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Stanley Kubrick's 'A Clockwork Orange' brings together critically informed essays about one of the most powerful, important and controversial films ever made. Following an introduction that provides an overview of the film and its production history, a suite of essays examine the literary origins of the work, the nature of cinematic violence, questions of gender and the film's treatment of sexuality, and the difficulties of adapting an invented language ('nadsat') for the screen. This volume also includes two contemporary and conflicting reviews by Roger Hughes and Pauline Kael, a detailed glossary of 'nadsat' and stills from the film.
On March 7, 1999, Stanley Kubrick died at his home outside of London after nearly completing the editing of his final film, Eyes Wide Shut. He was seventy years old and had lived a rather reclusive existence in England since 1974. Eyes Wide Shut, starring Tom Cruise and Nicole Kidman, was his first film in over a decade. Following several years of planning, the actual filming had occupied Kubrick and his stars for more than 15 months. Much fanfare accompanied its release in the summer of 1999 (Cruise and Kidman were on the July 5th cover of Time magazine), but the critical response was decidedly mixed, with some critics viewing it as a “haunting, final masterpiece” and others as a disappointment. Although Kubrick had prepared a final cut of the film before his death, the studio redefined the meaning of “final cut” by adding digitalized figures optically to obscure the explicit sexual activity of one of the film's central scenes before releasing the film in America. Kubrick's brilliant career ended with controversy and debate – characteristics that had marked his output at least since the release of Lolita (1962). Why did Kubrick's films – so varied and diverse – engender such heated discussion? Few directors of his stature have produced films that have consistently provoked so much controversy.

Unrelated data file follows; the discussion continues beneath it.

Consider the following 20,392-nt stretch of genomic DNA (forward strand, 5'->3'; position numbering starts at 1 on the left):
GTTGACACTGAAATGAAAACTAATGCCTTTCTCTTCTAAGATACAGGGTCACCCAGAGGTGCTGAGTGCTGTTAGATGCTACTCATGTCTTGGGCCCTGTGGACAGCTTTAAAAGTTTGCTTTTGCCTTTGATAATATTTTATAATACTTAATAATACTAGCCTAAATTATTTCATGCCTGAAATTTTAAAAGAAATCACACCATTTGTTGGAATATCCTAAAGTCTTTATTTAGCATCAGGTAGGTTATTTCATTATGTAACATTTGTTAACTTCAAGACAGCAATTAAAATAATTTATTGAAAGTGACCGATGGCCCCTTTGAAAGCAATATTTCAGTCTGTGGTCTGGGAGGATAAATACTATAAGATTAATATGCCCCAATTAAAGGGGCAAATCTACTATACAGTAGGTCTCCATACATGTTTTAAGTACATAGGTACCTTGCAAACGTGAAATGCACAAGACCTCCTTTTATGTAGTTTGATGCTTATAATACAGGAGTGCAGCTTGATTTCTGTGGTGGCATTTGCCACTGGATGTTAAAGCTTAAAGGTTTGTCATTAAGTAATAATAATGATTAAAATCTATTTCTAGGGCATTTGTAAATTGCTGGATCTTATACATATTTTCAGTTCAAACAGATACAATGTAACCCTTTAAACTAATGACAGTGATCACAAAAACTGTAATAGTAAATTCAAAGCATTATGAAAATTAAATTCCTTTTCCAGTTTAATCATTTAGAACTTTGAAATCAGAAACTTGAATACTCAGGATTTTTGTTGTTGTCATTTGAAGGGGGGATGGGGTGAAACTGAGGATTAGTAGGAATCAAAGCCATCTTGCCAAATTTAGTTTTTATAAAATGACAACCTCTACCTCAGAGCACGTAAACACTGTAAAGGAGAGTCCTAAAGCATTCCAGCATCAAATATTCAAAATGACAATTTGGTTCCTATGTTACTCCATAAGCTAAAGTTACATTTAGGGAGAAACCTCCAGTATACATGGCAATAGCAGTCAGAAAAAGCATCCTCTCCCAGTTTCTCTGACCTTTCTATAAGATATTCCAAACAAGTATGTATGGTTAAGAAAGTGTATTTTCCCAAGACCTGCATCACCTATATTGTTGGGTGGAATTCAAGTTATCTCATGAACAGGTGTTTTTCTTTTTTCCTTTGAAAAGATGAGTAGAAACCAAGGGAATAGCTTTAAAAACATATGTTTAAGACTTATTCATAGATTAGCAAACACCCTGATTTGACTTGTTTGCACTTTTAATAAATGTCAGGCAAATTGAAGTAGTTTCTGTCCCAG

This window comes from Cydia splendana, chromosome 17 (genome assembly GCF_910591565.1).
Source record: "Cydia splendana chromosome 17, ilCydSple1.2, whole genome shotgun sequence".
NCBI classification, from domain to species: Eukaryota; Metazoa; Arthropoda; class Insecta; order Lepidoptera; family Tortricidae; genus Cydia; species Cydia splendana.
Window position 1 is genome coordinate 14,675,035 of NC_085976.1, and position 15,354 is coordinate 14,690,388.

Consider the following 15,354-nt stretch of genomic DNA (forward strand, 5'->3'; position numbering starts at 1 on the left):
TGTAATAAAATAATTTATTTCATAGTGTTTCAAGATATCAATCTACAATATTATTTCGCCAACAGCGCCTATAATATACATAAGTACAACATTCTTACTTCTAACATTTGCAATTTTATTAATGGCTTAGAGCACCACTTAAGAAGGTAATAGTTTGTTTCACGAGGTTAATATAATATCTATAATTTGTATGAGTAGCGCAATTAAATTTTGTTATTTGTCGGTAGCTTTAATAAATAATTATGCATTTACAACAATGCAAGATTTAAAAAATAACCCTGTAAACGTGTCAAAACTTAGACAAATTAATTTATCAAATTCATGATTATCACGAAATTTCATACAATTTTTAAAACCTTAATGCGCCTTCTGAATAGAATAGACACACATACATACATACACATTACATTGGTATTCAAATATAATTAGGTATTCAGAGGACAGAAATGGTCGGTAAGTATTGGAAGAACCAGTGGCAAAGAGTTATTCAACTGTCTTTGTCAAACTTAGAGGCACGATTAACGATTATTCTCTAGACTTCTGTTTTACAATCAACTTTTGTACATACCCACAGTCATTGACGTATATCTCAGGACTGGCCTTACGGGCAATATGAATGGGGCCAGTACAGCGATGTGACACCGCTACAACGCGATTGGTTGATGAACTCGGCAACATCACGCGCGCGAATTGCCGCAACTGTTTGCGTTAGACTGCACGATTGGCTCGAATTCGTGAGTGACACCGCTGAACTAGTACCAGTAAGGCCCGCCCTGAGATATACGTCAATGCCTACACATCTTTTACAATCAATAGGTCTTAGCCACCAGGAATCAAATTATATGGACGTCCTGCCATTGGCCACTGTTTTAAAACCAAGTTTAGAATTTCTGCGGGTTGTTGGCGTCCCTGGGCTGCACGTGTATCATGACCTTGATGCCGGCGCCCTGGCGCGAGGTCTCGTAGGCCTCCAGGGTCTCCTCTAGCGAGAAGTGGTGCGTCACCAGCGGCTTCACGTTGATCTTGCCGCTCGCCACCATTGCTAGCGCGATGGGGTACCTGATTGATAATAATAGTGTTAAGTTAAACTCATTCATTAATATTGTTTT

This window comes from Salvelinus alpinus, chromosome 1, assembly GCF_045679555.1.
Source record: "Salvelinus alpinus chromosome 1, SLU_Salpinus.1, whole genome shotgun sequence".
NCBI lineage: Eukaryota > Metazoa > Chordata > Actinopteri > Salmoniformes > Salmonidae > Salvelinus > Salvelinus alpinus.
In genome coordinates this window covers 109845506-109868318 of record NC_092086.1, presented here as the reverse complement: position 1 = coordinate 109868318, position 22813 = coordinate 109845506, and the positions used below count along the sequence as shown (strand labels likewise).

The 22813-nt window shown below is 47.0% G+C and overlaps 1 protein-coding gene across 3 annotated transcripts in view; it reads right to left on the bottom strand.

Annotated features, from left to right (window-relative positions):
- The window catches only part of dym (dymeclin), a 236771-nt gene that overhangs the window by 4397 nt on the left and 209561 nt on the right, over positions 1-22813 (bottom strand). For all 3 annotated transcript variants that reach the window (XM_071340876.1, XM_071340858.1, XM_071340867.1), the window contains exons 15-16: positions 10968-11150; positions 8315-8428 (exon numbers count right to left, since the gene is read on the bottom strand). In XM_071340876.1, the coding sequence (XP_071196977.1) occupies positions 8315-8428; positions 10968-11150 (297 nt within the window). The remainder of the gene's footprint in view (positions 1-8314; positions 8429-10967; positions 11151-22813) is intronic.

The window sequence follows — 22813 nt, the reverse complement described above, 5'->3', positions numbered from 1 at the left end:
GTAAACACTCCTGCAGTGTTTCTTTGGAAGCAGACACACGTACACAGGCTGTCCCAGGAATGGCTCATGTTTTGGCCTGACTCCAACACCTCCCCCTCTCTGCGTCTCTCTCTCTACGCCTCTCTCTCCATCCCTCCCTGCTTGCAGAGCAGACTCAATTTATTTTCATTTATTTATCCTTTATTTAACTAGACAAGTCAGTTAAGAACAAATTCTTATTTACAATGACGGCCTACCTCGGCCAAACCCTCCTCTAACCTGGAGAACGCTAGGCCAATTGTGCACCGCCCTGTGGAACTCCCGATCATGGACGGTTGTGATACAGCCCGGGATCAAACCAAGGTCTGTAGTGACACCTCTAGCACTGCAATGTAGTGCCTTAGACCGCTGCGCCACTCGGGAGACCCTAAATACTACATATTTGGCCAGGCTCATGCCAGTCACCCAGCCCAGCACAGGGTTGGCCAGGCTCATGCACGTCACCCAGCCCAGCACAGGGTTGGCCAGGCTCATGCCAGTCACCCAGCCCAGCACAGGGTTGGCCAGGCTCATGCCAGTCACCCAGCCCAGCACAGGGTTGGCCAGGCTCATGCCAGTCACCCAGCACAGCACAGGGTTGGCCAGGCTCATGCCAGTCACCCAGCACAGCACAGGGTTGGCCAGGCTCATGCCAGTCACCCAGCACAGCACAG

Stanley Kubrick began as a staff photographer for Look magazine at the age of seventeen. In part because of an indifferent high school record, Kubrick chose not to attend college.